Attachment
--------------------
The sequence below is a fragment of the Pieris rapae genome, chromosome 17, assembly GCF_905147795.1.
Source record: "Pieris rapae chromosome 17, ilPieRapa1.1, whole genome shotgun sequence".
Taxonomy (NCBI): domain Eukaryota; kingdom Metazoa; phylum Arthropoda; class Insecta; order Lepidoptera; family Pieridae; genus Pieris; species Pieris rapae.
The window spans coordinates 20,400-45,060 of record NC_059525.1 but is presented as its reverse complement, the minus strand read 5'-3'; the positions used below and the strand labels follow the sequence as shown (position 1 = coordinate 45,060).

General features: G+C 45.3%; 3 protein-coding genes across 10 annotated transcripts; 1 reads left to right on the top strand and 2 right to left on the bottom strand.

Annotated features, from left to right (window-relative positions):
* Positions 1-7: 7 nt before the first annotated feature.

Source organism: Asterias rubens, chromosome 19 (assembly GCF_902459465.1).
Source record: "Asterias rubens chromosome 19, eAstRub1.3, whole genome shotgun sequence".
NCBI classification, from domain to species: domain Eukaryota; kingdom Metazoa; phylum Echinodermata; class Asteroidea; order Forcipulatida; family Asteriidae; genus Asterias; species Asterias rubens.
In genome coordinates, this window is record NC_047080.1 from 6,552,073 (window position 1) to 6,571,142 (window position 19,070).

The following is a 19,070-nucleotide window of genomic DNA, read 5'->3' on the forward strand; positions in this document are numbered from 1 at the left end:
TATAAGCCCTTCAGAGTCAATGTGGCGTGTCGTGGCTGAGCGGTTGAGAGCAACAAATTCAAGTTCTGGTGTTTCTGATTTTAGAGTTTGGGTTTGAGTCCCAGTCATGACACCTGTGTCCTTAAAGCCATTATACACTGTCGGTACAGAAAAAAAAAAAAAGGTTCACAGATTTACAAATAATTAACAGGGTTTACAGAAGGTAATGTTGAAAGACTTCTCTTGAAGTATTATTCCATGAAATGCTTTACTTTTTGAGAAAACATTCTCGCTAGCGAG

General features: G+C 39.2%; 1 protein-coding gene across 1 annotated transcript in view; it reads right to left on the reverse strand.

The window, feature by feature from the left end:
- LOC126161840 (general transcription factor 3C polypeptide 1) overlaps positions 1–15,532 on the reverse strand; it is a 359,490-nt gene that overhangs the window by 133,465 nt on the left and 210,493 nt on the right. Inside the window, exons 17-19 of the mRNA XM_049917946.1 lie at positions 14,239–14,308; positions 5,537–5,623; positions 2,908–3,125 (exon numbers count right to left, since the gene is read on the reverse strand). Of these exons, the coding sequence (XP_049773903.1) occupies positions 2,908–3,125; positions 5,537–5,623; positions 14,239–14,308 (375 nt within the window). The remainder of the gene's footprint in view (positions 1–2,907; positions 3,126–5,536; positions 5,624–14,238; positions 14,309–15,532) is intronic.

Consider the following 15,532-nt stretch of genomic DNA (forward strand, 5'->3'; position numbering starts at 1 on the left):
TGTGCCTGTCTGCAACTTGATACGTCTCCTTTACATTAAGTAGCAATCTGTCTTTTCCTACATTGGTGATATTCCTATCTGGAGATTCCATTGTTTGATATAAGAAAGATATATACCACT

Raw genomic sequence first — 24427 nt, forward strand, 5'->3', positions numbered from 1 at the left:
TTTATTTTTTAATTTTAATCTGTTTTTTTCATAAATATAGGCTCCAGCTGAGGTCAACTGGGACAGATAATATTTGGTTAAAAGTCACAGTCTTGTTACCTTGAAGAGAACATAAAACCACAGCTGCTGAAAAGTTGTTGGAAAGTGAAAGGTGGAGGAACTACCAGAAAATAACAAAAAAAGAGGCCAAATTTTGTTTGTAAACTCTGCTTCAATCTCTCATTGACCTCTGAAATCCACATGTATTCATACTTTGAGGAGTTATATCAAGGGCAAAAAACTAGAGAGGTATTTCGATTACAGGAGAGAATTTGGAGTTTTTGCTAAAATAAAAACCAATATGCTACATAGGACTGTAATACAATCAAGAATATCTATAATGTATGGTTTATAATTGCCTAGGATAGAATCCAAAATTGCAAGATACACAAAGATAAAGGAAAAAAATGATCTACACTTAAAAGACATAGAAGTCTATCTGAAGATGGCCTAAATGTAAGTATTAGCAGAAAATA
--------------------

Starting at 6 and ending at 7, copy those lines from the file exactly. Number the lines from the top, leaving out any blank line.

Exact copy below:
Annotated features, from left to right (window-relative positions):
* Positions 1-7: 7 nt before the first annotated feature.